Ryan does a fairly well job on describing what people are missing on the technical level. But that's only part of the story; I'll develop on the other, dark and boring, part spectrum which is often ignored: You see, game development is really a controlled business. Let me elaborate (by still simplifying a lot of stuff).
You have time, human resource, etc., all of which are finite resources and ultimately a cost that you allocate on a budget. To balance that, you have to make sure that it will bring in not only the amount you paid to create the game, but more to turn in a sizeable profit. Why work on something that will bring you $10? (Or a magnitude more, if you're talking as a company). It's not a charity.
As everything you do costs money, you'll have to justify how working X would hold more value than Y, as an individual, and even as management. Should the answer be that what you're working on not what is planned/acceptable/not valuable enough, you'll be directed to work on something else, or be shown the door as it is their money that you, as a developer, are spending after all. There is very little time for experimentation. And even if there were, you'd be allocated a fixed amount of time doing that compared to something that brings sure value.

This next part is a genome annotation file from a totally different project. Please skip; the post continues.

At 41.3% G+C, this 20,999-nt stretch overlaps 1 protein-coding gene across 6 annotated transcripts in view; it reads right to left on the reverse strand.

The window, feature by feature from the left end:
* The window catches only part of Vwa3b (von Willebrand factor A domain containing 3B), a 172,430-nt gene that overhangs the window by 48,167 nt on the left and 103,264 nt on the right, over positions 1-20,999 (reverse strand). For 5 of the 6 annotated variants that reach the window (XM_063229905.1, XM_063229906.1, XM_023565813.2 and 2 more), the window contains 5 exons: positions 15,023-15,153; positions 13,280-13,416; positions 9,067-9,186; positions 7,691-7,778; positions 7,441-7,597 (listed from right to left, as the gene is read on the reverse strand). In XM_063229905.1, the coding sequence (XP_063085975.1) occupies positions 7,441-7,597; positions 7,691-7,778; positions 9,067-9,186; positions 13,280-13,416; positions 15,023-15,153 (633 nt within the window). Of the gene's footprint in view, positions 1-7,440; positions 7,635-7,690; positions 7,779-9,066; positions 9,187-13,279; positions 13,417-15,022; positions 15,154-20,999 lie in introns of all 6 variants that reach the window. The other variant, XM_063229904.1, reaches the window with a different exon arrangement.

As much as possible, the roadmap of things to do is planned. But sometimes, things don't go as planned (Hah! Okay I jest: Always). You can't always extend the time of the project, because that would increase the planned budget. Instead you'd just have to cut on things that has the least value, or that cannot be done in time for sure. The planned revenue stays the same no matter how much additional work you do.
And lastly, say you get in the team as a developer, for example as one that has the skillset to develop a game engine; You likely won't get to fully participate (or even at all) on other aspects such as level design, setting, story. In more complicated project (as soon as you hit 3D, you likely get in this category), you may not even have anything to do with what you think you can tackle, like anything graphic (lights, particle and effects, animation). There are other, better people suited than you for that after all. Ultimately, you're a simple small gear as part of a whole game creating machine. When participating in these kind of projects, your individual contribution, while important, means little in the grand scheme of things.
Also, It's really not an all-fun industry, and many people fail to realize that.
Project Mania seems to have have put some ideas in some people's head. I'm not undermining the work our 2-D devs are doing, but the fact is that typically, 3-D projects operate at very different scales.